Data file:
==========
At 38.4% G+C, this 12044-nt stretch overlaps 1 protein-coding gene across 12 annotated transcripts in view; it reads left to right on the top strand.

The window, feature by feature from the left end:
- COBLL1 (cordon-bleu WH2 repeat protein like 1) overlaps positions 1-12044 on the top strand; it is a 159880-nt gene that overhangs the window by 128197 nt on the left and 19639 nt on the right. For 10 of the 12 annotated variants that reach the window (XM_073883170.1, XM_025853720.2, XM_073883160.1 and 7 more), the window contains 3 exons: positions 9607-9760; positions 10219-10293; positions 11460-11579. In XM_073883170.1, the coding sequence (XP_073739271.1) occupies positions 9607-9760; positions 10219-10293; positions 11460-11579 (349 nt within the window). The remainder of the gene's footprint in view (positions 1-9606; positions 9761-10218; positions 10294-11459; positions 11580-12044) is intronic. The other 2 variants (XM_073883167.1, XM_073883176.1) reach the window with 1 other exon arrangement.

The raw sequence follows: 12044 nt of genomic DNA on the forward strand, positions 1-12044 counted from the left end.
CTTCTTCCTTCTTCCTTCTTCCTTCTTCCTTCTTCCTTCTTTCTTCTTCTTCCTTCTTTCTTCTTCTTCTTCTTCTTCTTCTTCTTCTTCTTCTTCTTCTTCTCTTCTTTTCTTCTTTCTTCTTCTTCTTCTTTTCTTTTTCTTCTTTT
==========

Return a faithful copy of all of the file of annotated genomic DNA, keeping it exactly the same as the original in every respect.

At 38.4% G+C, this 12044-nt stretch overlaps 1 protein-coding gene across 12 annotated transcripts in view; it reads left to right on the top strand.

The window, feature by feature from the left end:
- COBLL1 (cordon-bleu WH2 repeat protein like 1) overlaps positions 1-12044 on the top strand; it is a 159880-nt gene that overhangs the window by 128197 nt on the left and 19639 nt on the right. For 10 of the 12 annotated variants that reach the window (XM_073883170.1, XM_025853720.2, XM_073883160.1 and 7 more), the window contains 3 exons: positions 9607-9760; positions 10219-10293; positions 11460-11579. In XM_073883170.1, the coding sequence (XP_073739271.1) occupies positions 9607-9760; positions 10219-10293; positions 11460-11579 (349 nt within the window). The remainder of the gene's footprint in view (positions 1-9606; positions 9761-10218; positions 10294-11459; positions 11580-12044) is intronic. The other 2 variants (XM_073883167.1, XM_073883176.1) reach the window with 1 other exon arrangement.

The raw sequence follows: 12044 nt of genomic DNA on the forward strand, positions 1-12044 counted from the left end.
CTTCTTCCTTCTTCCTTCTTCCTTCTTCCTTCTTCCTTCTTTCTTCTTCTTCCTTCTTTCTTCTTCTTCTTCTTCTTCTTCTTCTTCTTCTTCTTCTTCTTCTCTTCTTTTCTTCTTTCTTCTTCTTCTTCTTTTCTTTTTCTTCTTTT